Vietnam’s Last Centurion passes on

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Roger Mitton

Roger Mitton

Nothing is more precious than freedom.
I’ve seen major changes in Vietnam; however, there are still problems and difficulties that need to be overcome.
— Vietnamese Hero General Vo Nguyen Giap, 1911-2013

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To understand why the Vietnam Communist Party (VCP) is living on borrowed time, it pays to examine the events surrounding the death of revered General Vo Nguyen Giap earlier this month, regarded as one of the military geniuses of the 20th Century.

The diminutive Giap (pronounced Zap) commanded a ragtag band of pro-independence fighters who defeated the French Army at Dien Bien Phu in 1954, the biggest military triumph by a subject people over a Western colonial force in the past century.

That dazzling victory made Giap, who joined his first revolutionary group at 15 and was jailed at 19, a patriotic hero beloved by his fellow citizens who had long yearned to be free from French rule.

The avid reader of military history and philosophy, who revered Napoleon and Sun Tzu, then laid the groundwork for an even more astounding triumph: the two-decade campaign to drive American might off Vietnamese soil.

Despite his unprecedented success on the battlefield, however, Giap still had detractors in the senior echelons of the ruling VCP. Being the country’s only leader educated in the West, a longtime schoolteacher and journalist who founded an underground newspaper, many of his colleagues viewed him as arrogant and impetuous.

They were right. Yet those are traits common to many of history’s most famous commanders, from Alexander the Great to George Patton and Douglas MacArthur. And if the son of well-off farmers in An Xa village in north-central Quang Binh province, had not asserted his will against Western and Asian powers, then Vietnam might never have broken its chains of subjugation.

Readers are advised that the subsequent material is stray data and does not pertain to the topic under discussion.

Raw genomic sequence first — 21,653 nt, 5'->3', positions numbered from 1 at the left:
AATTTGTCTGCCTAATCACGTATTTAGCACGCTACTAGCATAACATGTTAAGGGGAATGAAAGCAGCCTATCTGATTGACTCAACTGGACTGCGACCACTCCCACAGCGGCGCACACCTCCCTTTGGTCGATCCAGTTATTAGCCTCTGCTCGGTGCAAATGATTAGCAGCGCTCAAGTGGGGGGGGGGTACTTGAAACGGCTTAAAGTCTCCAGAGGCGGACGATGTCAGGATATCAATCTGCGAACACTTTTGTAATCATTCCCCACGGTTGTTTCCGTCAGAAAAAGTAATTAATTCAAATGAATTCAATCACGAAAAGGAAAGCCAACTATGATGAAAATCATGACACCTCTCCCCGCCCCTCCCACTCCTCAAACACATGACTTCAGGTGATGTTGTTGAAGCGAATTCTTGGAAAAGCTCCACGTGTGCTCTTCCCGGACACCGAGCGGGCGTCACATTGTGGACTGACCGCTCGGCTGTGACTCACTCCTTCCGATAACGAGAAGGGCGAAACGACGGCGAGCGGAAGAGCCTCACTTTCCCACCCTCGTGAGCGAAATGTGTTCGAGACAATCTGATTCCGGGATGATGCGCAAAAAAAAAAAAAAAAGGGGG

But Vietnam’s leadership did not see it that way and hence their surprise at the outpouring of grief for Giap, which was so immense and spontaneous it was impossible for them to control as they have in the past. For instance, when the Olympic flame, destined for Beijing in 2008, was carried through Ho Chi Minh City, the route was kept secret and only vetted observers with party connections could watch.

Similarly, when former Premier Vo Van Kiet, whose critical comments after retirement made him popular, passed away, his death was kept secret for two days to dampen public displays of sentiment.

But Giap’s extraordinary popularity, coupled with advances in social media, meant the party could no longer do that kind of thing.

His demise was immediately posted on Facebook, and the whole country learned it before party hacks could do anything about it. Similarly, when more than 100,000 people gathered outside Giap’s home in Hanoi for days, many lighting candles and incense, the authorities were overwhelmed.

Nothing like it had been seen in Hanoi since the death of Ho Chi Minh in 1969, and even Giap’s relatives were taken aback.

Aside from crushing the French at Dien Bien Phu, a key reason for his enduring popularity was Giap’s charisma and his inspirational speeches which stood out in the otherwise colorless collective leadership.

As well, he was not regarded as corrupt and self-serving like other party figures. Nor was he viewed as weak in standing up to China over sovereignty disputes in the South China Sea.

And that was not the entire story. The most telling reason Giap was so beloved was because he spoke up when he felt something was wrong. In the 1960s, he supported peaceful coexistence with the West, which was anathema to many in the party’s rigid Marxist leadership.

Thus, control of the “American War” in the south was taken out of his hands, especially after he opposed the 1968 Tet offensive, in which Vietnamese forces suffered massive casualties. He also railed against Vietnam’s invasion of Cambodia in late 1978, and criticized China, which did not go down well with his VCP colleagues.

Soon after, he was sacked from the party’s ruling Politburo and became a fringe figure – but one that occasionally roared, as he did when he opposed a move to let a Chinese company mine bauxite in the Central Highlands. The regime was mortified, but could do little, given Giap’s age and popularity.

More importantly, his outbursts emboldened private citizens to criticise the government, notably in online blogs which continue to expose corruption and economic mismanagement. The state security forces round up bloggers, but they cannot stop the relentless surge of Internet postings—and Giap would almost certainly be happy about that.

For unlike the state spooks and even the top party apparatchiks, he had another great virtue: he believed in his goal.

As he once said, “An army fighting for freedom has the creative energy to achieve things its adversary can never imagine.”

In contrast, no one in the current VCP really believes in the party anymore. And with the passing of Vietnam’s last centurion, the emperors in Hanoi cannot but wonder if his goal of real freedom for the people will finally come to pass—at their expense.

(Roger Mitton is a Southeast Asia regional consultant and a former senior correspondent for Asiaweek magazine and The Straits Times of Singapore.)

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